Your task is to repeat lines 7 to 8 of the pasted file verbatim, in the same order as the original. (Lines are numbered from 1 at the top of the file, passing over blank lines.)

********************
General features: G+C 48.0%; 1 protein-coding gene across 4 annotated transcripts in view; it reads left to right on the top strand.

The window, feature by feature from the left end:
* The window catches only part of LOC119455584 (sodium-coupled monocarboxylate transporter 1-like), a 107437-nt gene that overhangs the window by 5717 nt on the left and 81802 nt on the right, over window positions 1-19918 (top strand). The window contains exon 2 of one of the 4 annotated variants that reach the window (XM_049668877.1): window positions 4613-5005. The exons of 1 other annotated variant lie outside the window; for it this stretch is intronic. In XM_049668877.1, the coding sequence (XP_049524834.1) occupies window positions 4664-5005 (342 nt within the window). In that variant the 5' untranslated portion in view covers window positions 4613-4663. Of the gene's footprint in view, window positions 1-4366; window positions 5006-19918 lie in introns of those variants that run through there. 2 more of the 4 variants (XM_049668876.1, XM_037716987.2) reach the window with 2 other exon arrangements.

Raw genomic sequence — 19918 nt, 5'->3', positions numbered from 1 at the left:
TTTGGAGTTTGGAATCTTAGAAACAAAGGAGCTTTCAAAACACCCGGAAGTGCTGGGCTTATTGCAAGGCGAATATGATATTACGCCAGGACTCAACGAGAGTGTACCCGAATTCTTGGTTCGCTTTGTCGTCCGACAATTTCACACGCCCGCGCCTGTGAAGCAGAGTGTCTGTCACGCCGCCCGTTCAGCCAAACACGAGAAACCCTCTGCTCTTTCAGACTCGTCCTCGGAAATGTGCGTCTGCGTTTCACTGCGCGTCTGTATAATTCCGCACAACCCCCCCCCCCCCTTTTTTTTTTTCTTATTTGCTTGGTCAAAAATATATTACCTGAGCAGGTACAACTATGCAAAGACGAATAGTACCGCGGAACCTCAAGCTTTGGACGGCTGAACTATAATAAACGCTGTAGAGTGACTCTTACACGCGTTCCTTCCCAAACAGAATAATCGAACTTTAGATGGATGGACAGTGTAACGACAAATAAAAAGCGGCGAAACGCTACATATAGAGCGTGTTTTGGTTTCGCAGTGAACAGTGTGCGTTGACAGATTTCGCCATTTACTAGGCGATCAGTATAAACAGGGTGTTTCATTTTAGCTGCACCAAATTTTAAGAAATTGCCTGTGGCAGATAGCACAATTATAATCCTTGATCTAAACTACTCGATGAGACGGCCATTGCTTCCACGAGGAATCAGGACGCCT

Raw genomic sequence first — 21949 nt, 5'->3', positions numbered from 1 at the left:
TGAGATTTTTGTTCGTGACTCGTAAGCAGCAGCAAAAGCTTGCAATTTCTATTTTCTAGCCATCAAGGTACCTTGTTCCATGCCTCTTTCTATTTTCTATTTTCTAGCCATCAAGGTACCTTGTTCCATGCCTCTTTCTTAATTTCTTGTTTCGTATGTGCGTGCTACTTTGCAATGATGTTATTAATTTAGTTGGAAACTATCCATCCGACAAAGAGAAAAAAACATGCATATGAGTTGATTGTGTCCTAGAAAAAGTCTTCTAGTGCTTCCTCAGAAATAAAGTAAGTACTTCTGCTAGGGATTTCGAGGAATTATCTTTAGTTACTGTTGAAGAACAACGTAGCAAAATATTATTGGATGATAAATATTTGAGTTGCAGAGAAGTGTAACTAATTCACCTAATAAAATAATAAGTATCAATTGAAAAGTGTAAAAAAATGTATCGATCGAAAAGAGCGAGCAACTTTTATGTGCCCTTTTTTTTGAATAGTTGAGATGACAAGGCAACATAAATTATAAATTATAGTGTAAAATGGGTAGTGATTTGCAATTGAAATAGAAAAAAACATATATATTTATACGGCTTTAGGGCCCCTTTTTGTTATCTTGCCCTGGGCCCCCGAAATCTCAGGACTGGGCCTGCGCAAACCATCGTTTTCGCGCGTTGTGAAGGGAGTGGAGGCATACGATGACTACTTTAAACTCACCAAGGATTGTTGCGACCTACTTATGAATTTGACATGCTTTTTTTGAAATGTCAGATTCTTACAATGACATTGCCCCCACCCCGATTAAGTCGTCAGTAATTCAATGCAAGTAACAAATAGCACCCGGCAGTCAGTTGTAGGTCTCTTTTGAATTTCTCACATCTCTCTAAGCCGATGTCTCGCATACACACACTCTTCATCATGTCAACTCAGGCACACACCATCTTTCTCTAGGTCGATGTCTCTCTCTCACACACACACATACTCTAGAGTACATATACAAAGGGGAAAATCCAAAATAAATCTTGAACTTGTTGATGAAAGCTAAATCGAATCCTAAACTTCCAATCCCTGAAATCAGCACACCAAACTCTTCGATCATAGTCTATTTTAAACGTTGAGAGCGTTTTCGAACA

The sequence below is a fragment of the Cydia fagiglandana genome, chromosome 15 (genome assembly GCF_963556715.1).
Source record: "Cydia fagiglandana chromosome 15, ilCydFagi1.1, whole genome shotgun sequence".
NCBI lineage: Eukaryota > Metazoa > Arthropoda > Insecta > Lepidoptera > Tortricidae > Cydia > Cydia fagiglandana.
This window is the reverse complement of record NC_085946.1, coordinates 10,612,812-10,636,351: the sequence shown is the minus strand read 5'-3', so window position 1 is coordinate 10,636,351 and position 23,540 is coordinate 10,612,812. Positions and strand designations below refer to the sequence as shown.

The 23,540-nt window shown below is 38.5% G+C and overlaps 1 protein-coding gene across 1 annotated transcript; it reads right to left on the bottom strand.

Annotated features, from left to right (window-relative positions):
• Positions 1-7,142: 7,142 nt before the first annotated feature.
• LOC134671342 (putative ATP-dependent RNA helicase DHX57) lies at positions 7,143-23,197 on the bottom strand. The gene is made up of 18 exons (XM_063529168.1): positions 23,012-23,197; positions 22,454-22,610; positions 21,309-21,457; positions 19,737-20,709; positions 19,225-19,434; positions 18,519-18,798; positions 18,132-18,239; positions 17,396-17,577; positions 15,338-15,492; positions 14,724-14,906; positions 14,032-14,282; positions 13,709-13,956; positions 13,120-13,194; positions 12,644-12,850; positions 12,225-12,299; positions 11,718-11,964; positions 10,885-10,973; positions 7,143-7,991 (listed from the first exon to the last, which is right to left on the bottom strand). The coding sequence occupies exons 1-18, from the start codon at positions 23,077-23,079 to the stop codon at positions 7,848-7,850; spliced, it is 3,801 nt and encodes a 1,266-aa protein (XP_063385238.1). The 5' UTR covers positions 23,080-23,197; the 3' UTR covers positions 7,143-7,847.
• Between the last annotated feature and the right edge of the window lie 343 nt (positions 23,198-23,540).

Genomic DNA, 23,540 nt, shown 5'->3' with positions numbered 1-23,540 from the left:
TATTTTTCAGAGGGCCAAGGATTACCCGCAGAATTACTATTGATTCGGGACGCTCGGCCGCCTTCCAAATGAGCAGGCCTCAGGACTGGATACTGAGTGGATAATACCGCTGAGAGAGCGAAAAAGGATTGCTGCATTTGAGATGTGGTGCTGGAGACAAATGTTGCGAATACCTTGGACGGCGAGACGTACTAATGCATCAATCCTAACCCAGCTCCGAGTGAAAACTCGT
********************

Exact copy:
TGAGATTTTTGTTCGTGACTCGTAAGCAGCAGCAAAAGCTTGCAATTTCTATTTTCTAGCCATCAAGGTACCTTGTTCCATGCCTCTTTCTATTTTCTATTTTCTAGCCATCAAGGTACCTTGTTCCATGCCTCTTTCTTAATTTCTTGTTTCGTATGTGCGTGCTACTTTGCAATGATGTTATTAATTTAGTTGGAAACTATCCATCCGACAAAGAGAAAAAAACATGCATATGAGTTGATTGTGTCCTAGAAAAAGTCTTCTAGTGCTTCCTCAGAAATAAAGTAAGTACTTCTGCTAGGGATTTCGAGGAATTATCTTTAGTTACTGTTGAAGAACAACGTAGCAAAATATTATTGGATGATAAATATTTGAGTTGCAGAGAAGTGTAACTAATTCACCTAATAAAATAATAAGTATCAATTGAAAAGTGTAAAAAAATGTATCGATCGAAAAGAGCGAGCAACTTTTATGTGCCCTTTTTTTTGAATAGTTGAGATGACAAGGCAACATAAATTATAAATTATAGTGTAAAATGGGTAGTGATTTGCAATTGAAATAGAAAAAAACATATATATTTATACGGCTTTAGGGCCCCTTTTTGTTATCTTGCCCTGGGCCCCCGAAATCTCAGGACTGGGCCTGCGCAAACCATCGTTTTCGCGCGTTGTGAAGGGAGTGGAGGCATACGATGACTACTTTAAACTCACCAAGGATTGTTGCGACCTACTTATGAATTTGACATGCTTTTTTTGAAATGTCAGATTCTTACAATGACATTGCCCCCACCCCGATTAAGTCGTCAGTAATTCAATGCAAGTAACAAATAGCACCCGGCAGTCAGTTGTAGGTCTCTTTTGAATTTCTCACATCTCTCTAAGCCGATGTCTCGCATACACACACTCTTCATCATGTCAACTCAGGCACACACCATCTTTCTCTAGGTCGATGTCTCTCTCTCACACACACACATACTCTAGAGTACATATACAAAGGGGAAAATCCAAAATAAATCTTGAACTTGTTGATGAAAGCTAAATCGAATCCTAAACTTCCAATCCCTGAAATCAGCACACCAAACTCTTCGATCATAGTCTATTTTAAACGTTGAGAGCGTTTTCGAACA

The sequence below is a fragment of the Cydia fagiglandana genome, chromosome 15 (genome assembly GCF_963556715.1).